Since 2000, Mugabe's controversial land reform program has driven more than 4,000 commercial farmers off their land, destroying Zimbabwe's once prosperous agricultural sector.
"When the land reform program began, we decided we were not going to have a confrontational attitude; that we would actually go along with this program because it was the only way that this whole thing would be sorted out. So I voluntarily gave away my own farm and moved onto my father-in-law's farm," Lock said.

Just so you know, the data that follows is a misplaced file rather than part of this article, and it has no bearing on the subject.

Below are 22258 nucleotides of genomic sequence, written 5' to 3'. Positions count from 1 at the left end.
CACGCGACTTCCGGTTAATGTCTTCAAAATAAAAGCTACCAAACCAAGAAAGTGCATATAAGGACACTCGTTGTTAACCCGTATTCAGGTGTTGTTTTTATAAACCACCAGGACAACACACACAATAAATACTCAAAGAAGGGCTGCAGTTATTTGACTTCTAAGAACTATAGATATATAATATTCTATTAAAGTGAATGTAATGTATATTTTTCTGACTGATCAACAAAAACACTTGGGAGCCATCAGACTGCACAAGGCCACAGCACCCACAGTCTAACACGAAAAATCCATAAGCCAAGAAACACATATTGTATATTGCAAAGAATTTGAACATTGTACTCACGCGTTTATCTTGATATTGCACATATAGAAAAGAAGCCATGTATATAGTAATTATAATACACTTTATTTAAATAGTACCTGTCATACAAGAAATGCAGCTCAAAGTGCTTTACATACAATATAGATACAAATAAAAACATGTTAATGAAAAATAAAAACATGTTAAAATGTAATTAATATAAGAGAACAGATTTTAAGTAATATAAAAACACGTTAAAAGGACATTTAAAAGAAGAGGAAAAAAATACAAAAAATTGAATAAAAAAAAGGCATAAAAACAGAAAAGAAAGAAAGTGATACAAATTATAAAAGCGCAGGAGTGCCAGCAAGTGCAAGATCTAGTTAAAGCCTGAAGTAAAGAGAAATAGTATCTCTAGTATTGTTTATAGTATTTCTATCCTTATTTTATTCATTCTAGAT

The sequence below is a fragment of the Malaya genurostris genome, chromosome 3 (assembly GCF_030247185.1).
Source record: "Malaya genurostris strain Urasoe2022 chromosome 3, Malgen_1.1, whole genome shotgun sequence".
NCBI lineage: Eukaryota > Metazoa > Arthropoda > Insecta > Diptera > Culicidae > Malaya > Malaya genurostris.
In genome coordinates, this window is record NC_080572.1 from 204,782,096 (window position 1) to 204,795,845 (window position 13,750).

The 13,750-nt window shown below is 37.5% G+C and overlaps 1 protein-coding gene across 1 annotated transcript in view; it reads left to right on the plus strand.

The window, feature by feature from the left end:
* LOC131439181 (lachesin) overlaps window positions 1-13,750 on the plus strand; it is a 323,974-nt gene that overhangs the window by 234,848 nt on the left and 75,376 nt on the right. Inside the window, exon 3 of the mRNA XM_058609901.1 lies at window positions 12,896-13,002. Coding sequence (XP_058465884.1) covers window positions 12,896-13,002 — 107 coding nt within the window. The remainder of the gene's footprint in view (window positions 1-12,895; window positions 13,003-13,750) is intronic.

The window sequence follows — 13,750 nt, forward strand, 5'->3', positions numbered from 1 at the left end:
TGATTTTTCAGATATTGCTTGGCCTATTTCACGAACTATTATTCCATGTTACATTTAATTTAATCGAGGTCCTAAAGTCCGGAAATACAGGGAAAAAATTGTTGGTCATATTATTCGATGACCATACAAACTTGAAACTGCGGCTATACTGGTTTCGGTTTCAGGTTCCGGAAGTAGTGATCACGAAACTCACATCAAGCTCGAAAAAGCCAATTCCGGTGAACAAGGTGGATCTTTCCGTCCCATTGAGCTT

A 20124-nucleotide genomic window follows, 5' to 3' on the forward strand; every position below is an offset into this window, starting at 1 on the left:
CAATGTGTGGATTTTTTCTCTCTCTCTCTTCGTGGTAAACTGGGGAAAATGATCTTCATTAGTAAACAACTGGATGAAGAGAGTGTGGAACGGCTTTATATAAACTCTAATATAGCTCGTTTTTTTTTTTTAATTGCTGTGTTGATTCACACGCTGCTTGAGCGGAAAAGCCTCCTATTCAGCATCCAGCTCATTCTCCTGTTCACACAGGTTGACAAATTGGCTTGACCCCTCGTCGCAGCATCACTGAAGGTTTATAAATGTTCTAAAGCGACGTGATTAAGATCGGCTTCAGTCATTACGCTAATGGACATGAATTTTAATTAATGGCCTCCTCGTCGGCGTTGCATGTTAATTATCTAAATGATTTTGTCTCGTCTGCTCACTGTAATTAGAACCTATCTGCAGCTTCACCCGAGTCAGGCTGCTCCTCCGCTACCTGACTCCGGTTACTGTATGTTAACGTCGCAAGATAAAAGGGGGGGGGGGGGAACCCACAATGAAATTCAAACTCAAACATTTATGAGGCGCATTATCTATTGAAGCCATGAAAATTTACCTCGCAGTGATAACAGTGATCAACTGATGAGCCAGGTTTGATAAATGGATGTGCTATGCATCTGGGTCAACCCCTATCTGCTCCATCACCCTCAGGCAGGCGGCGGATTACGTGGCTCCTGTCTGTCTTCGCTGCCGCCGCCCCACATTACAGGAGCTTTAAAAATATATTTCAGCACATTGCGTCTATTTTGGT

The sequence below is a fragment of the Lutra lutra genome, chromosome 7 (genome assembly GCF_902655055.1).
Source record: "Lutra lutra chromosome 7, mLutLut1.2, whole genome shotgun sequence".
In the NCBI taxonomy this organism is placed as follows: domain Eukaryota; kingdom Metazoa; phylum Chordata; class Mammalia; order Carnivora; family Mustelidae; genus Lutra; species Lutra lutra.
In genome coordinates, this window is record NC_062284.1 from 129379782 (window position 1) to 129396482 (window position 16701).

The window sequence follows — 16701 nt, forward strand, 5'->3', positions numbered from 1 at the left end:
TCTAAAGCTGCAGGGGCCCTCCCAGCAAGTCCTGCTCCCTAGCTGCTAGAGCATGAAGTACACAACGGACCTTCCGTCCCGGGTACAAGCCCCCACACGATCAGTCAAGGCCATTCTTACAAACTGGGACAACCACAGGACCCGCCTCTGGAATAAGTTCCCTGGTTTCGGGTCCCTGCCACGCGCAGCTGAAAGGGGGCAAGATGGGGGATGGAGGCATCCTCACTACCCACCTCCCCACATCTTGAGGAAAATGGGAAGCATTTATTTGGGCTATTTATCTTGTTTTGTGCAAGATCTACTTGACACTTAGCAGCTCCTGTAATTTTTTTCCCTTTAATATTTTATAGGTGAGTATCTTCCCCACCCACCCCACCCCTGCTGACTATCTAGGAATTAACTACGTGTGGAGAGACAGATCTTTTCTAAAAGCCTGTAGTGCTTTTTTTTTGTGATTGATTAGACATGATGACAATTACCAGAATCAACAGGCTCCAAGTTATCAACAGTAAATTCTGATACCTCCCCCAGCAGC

That was in 2002. A year later the government came knocking on his door again, he said, demanding more land.
Lock told CNN he eventually gave up 70 percent of his father-in-law's farm, which he then owned. Now an army general is demanding Lock's remaining 30 percent.
[Obama] had pledged $73-million (R565m) in additional support for Zimbabwe's people after meeting Prime Minister Morgan Tsvangirai in June, and the US would continue to explore ways to help further "without empowering the forces of repression".
Asked what he thought of African leaders who wanted to change their country's constitution to remain president for longer, Obama echoed what he had told the Ghanaian parliament in July: "Africa doesn't need strongmen; it needs strong institutions."
So, what was his answer again?
$5 says he shakes Mugabe's hand at the United Nations this week!